One of my favorite authors and management gurus, Peter Drucker, once said “The only things that evolve by themselves in an organization are disorder, friction and malperformance.” Businesses left to natural devolution will move from order to disorder, from performing to nonperformance and from thriving to surviving or worse. The call then to business leaders is to take control, to take assertive steps to create the future and avoid the natural degeneration of business.
Few would disagree on the importance and value to having a plan for business. But if understanding the value of something were enough to cause it into existence, we’d all be fit, trim and living healthy lifestyles. Developing a plan takes discipline, determination and the willingness to stick with it. Preparing the plan is just the first step. There’s plan execution, ongoing monitoring and periodic course changes in response to a dynamic marketplace and business.
There are several common pitfalls that can sink a good plan. Avoid these traps and you’ll be closer to your goal of implementing a plan that actually achieves results and improves your business. Here are a few common traps that can derail a plan.
1. Having a plan simply because you think you should. Each semester when I teach entrepreneurial business planning I remind my participants that unless they intend to use the plan as a guiding and monitoring tool, there’s no reason to put in the effort to develop one. As strange as it seems, some businesses go through the motions of developing a plan simply because they believe they should. Don’t do it. You have better things to do with your time. Just like most everything in life, you get out of a plan what you put into it. If you’re going to take the time to write it, use it.
2. Not having the discipline to see it through. We exit the planning process full of energy and optimism but soon get weighed down by today’s activities and have little room for working on tomorrow’s future. Everyone is busy and begins to run out of steam. If not addressed the organization will eventually get the message that the strategy is not as important as today’s work and will stop working on it. This is almost as bad as writing a plan and putting it on the shelf. Unlike wine, business plans don’t get better if their left to age on a cool dark shelf. If a plan is to be an effective management tool, it must be implemented and used.
Markets and industries can also change quickly. It’s possible that a plan may need to be changed in as little as a month or two from when it was written. If that’s not done, soon the plan doesn’t fit the reality of current business and market conditions and it’s abandoned. Don’t become so wedded to the plan that you fail to see that changes may be necessary. Periodically review the plan and adjust it to stay relevant. Without this, it’s tough to stay committed to a process that no longer makes sense.
3. Not having the right people or organizational structure in place to carry out the plan. The best plan and intentions will fall short if the organization doesn’t have the skills and structure to support it. Management must be willing to make tough decisions to ensure the right individuals are in the right leadership positions. The “right” individuals include not only those with the needed skillset but also those who believe in the direction the company is going and the plan it has to get there. Moving forward without the right team is a setup for plan failure and disappointment.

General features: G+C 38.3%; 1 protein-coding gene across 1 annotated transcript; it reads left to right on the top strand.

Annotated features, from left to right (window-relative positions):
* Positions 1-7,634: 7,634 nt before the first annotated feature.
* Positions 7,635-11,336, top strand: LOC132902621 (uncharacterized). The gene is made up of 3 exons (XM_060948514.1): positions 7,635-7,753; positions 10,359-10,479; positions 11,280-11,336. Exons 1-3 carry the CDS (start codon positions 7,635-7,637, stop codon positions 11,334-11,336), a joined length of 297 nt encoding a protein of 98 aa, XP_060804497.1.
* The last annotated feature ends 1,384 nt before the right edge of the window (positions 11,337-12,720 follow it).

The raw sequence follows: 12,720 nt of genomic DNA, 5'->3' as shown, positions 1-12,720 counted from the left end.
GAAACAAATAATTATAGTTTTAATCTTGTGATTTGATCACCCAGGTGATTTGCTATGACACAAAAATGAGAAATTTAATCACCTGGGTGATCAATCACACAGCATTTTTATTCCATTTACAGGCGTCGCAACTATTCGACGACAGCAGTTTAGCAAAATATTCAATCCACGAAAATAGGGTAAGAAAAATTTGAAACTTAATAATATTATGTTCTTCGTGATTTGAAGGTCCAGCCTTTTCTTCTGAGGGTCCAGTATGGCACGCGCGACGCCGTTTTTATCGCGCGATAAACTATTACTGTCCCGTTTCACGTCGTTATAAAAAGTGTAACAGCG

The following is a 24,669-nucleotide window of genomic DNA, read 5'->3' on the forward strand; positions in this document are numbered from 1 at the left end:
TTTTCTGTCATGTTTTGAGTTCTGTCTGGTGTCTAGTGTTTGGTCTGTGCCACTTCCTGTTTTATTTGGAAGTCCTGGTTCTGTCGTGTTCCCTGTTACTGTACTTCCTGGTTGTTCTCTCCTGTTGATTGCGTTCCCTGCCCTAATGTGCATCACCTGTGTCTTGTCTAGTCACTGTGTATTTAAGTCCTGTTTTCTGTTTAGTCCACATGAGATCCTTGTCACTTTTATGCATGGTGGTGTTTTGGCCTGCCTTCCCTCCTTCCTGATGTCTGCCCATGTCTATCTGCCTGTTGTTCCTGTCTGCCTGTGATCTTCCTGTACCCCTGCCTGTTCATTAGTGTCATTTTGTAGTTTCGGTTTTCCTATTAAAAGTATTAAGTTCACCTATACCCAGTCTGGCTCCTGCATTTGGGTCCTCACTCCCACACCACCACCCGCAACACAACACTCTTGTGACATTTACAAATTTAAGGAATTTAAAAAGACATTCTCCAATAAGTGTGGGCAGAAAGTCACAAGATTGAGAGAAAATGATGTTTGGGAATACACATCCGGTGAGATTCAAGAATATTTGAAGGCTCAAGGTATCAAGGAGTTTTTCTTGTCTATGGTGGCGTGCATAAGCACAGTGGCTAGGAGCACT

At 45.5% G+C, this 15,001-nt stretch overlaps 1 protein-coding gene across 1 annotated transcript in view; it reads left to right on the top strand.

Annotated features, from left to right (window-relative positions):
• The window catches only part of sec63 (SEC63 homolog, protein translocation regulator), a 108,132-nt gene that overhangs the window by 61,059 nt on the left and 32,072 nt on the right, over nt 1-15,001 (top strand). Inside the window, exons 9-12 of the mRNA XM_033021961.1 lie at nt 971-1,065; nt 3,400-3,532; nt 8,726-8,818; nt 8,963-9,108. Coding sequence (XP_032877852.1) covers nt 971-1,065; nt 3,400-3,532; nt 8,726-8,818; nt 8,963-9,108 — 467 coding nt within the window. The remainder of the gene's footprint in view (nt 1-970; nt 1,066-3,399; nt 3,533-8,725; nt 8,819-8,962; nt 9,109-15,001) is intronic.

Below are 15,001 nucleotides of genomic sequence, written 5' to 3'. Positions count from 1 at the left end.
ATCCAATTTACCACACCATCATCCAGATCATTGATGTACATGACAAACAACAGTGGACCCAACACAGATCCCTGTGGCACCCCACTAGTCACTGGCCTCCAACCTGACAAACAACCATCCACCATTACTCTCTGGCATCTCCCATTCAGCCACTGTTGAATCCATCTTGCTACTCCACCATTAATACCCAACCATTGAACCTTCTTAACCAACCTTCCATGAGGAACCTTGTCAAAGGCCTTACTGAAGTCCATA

4. Trying to do too much too fast. I frequently write about stretching the organization’s potential with challenging goals, but there’s also a limit to the capability and efficacy of every organization. Plans need to fit the organization. Planning beyond the practical limitations of the business is a recipe for disaster. Leaders should pay attention to changes in the business environment, set meaningful priorities, and understand the need to match goals to the organization. By its very nature, planning is designed to change things and change is never easy. As the organization’s confidence and efficacy grows, so can the size of the goals and the level of optimism for producing the results. By designing a realistic business plan that fits the readiness and condition of the business you’re much more likely to maintain a commitment to the plan and greatly improve the chances for success in your business.
By preparing for some of the expected challenges to your plan, strategies can be developed to deal with them or plans can be scaled back to fit the realities of the business. It’s much better to create a modest plan and accomplish a little than to stall out and get nothing. A small success may only accomplish a little but can create the drive to tackle more the next time. To the contrary, a bad experience with planning can sour the organization to future efforts.
With some intentional and thoughtful planning, companies can take a proactive position against any decline in business performance. Consequently, a little planning that you can get done is better than a lot that goes nowhere.
If you’d like to talk more about how to plan successfully, respond to my post or use the “contact us” tab on this page to reach me.